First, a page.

Financial institution leaders are not engaged in risk when they engage in liars’ loans — liars’ loans will cause a failure. They lose money. The only way to make money is to deceive others by selling bad paper, and that will eventually lead to liability and failure as well.”
    Transcript & Video: Bill Black Testimony on Lehman Bankruptcy FireDogLake

    Was it Upton Sinclair who said ‘that it is hard to get a man to stop selling crappy mortgages when his millions upon millions in bonuses depends on him pretending that the mortgages are not crappy’??? or something kinda like that…

    1. colinc

      That was another in a long list of very entertaining and stimulating articles.

      Alas, he is a true “maker” of mixed emotions. Literally a paradox wrapped in an enigma embedded in a conundrum. I absolutely love his prose, insight, reason and very obvious intelligence! On the other hand, I want to absolutely despise him for aiding and abetting the absolute thieves comprising the financial oligarchy cheating all the rest of “us.” Regardless, I “fear” I will never tire of reading his posts. I hope Natasha returned to the room bearing the caviar and ice and treated him well! :D

  8. Peripheral Visionary

    “Swede life: Research has found that the idea of a blond and bronzed Scandinavian family, glowing with health is not just a stereotype . . . ”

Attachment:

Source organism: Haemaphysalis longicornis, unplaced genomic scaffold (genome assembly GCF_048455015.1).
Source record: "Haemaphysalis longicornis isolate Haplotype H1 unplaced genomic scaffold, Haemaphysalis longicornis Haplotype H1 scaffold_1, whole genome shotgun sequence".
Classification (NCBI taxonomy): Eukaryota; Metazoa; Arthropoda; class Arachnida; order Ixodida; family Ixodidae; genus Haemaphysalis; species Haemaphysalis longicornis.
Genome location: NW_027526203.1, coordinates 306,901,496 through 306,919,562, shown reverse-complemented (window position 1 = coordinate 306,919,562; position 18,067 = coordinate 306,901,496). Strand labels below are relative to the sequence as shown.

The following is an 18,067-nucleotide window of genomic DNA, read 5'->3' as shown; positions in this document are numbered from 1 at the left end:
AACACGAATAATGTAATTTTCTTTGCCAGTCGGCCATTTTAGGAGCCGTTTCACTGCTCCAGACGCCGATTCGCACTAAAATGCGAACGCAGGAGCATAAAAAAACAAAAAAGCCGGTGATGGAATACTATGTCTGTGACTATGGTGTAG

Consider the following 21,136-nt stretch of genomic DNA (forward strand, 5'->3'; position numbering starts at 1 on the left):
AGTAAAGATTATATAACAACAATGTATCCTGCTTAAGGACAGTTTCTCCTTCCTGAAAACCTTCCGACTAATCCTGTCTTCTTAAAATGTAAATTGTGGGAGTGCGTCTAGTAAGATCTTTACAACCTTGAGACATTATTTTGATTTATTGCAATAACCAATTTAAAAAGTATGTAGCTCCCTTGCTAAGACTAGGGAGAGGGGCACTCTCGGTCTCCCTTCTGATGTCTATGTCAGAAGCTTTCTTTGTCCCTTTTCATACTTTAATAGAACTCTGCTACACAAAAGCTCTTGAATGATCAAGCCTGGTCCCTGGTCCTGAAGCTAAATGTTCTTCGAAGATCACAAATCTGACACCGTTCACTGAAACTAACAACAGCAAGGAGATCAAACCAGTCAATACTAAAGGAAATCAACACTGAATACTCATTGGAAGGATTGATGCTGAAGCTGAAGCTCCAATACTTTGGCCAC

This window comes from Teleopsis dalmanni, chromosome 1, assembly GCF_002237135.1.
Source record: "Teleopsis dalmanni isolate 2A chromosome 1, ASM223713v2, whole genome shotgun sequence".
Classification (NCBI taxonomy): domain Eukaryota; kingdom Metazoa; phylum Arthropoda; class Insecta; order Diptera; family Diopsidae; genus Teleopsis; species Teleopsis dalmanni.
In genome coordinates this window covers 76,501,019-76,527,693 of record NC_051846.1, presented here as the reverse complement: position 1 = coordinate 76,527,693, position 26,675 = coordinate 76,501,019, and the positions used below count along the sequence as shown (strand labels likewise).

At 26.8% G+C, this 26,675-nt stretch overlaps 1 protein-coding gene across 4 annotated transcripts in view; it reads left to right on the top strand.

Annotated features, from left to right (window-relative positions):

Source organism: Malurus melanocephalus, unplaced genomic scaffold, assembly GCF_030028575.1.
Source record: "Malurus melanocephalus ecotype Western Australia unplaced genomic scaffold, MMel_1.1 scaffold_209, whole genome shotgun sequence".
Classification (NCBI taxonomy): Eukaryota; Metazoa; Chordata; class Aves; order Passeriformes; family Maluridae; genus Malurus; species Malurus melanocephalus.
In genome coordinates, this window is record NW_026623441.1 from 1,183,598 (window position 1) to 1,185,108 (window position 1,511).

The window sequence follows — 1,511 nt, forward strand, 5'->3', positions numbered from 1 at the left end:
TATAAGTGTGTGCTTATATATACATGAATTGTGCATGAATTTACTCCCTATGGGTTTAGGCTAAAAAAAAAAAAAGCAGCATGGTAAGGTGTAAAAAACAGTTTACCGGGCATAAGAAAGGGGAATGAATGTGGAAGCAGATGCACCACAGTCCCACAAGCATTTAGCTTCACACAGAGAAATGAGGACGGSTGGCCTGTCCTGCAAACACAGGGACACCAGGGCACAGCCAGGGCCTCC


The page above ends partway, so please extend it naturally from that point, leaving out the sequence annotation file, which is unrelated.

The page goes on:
Wait, Scandinavians have families? I was under the distinct impression that the last sighting of a Scandinavian child in the wild was in a small village outside Alborg in 1987; that since then the population of Scandinavian children has been confined exclusively to reservations in Utah and Minnesota.

    But to the point of the article, I think that while the correlation may be real, the causation is far from obvious. I should note that the countries cited, the Scandinavian countries and Japan, are some of the most collectivist countries in the world; their cultures have intense pressure toward conformity and social participation. The countries cited as counter-examples, the U.S. and Britain in particular, are some of the most independently-minded countries in the world. I could easily see both wealth distribution and life expectancy being impacted by a strongly conformist culture that limits excesses in wealth and lifestyle.

    Would I give away a culture that encourages independence for a culture with greater equality and longer lifespans? That’s about the easiest choice I can think of making, although I suspect that many people would be more than willing to take the trade.

    1. Valissa

      I have a friend who is Dutch and has lived in the US for 15 years. She is an artist, which doesn’t pay well, so she also cleans houses, does a little gardening for folks and conducts seasonal rituals at America’s Stonehenge. She could have stayed in the Netherlands and had a comfortable ‘normal’ life… something she cringes at the thought of. You see, she really felt trapped by the collective conformity there and loves the sense of freedom she has here [note: freedom is always relative]. She feels its much easier to be one’s unique self here in the US, and that its much easier here to find spiritual and artisitic fringe/alternative communities here too. She goes back to the Netherlands annually to see her parents but has zero desire to ever return.